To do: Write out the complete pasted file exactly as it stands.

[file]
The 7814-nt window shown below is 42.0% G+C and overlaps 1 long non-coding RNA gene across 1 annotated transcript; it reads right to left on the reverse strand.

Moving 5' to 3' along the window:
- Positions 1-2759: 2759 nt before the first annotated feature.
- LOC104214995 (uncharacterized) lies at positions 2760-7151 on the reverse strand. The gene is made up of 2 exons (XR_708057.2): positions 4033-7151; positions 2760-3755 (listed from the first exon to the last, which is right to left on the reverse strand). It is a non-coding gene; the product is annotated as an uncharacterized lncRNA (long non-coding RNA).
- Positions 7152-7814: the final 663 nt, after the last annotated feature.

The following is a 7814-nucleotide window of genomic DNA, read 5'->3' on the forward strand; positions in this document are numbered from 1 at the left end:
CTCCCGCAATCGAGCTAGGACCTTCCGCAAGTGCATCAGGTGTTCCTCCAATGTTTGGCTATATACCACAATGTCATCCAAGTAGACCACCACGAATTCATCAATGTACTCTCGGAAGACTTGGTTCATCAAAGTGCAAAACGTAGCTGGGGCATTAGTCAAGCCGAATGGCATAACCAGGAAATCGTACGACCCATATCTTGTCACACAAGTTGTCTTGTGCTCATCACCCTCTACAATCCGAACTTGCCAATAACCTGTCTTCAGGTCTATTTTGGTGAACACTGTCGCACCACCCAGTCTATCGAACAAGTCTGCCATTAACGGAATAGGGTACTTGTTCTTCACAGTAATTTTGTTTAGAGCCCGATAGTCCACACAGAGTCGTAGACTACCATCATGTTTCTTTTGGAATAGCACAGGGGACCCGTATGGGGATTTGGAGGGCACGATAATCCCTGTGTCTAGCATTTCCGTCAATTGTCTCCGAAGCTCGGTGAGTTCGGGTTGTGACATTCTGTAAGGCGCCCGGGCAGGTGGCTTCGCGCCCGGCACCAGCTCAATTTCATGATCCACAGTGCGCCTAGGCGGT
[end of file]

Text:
The 7814-nt window shown below is 42.0% G+C and overlaps 1 long non-coding RNA gene across 1 annotated transcript; it reads right to left on the reverse strand.

Moving 5' to 3' along the window:
- Positions 1-2759: 2759 nt before the first annotated feature.
- LOC104214995 (uncharacterized) lies at positions 2760-7151 on the reverse strand. The gene is made up of 2 exons (XR_708057.2): positions 4033-7151; positions 2760-3755 (listed from the first exon to the last, which is right to left on the reverse strand). It is a non-coding gene; the product is annotated as an uncharacterized lncRNA (long non-coding RNA).
- Positions 7152-7814: the final 663 nt, after the last annotated feature.

The following is a 7814-nucleotide window of genomic DNA, read 5'->3' on the forward strand; positions in this document are numbered from 1 at the left end:
CTCCCGCAATCGAGCTAGGACCTTCCGCAAGTGCATCAGGTGTTCCTCCAATGTTTGGCTATATACCACAATGTCATCCAAGTAGACCACCACGAATTCATCAATGTACTCTCGGAAGACTTGGTTCATCAAAGTGCAAAACGTAGCTGGGGCATTAGTCAAGCCGAATGGCATAACCAGGAAATCGTACGACCCATATCTTGTCACACAAGTTGTCTTGTGCTCATCACCCTCTACAATCCGAACTTGCCAATAACCTGTCTTCAGGTCTATTTTGGTGAACACTGTCGCACCACCCAGTCTATCGAACAAGTCTGCCATTAACGGAATAGGGTACTTGTTCTTCACAGTAATTTTGTTTAGAGCCCGATAGTCCACACAGAGTCGTAGACTACCATCATGTTTCTTTTGGAATAGCACAGGGGACCCGTATGGGGATTTGGAGGGCACGATAATCCCTGTGTCTAGCATTTCCGTCAATTGTCTCCGAAGCTCGGTGAGTTCGGGTTGTGACATTCTGTAAGGCGCCCGGGCAGGTGGCTTCGCGCCCGGCACCAGCTCAATTTCATGATCCACAGTGCGCCTAGGCGGT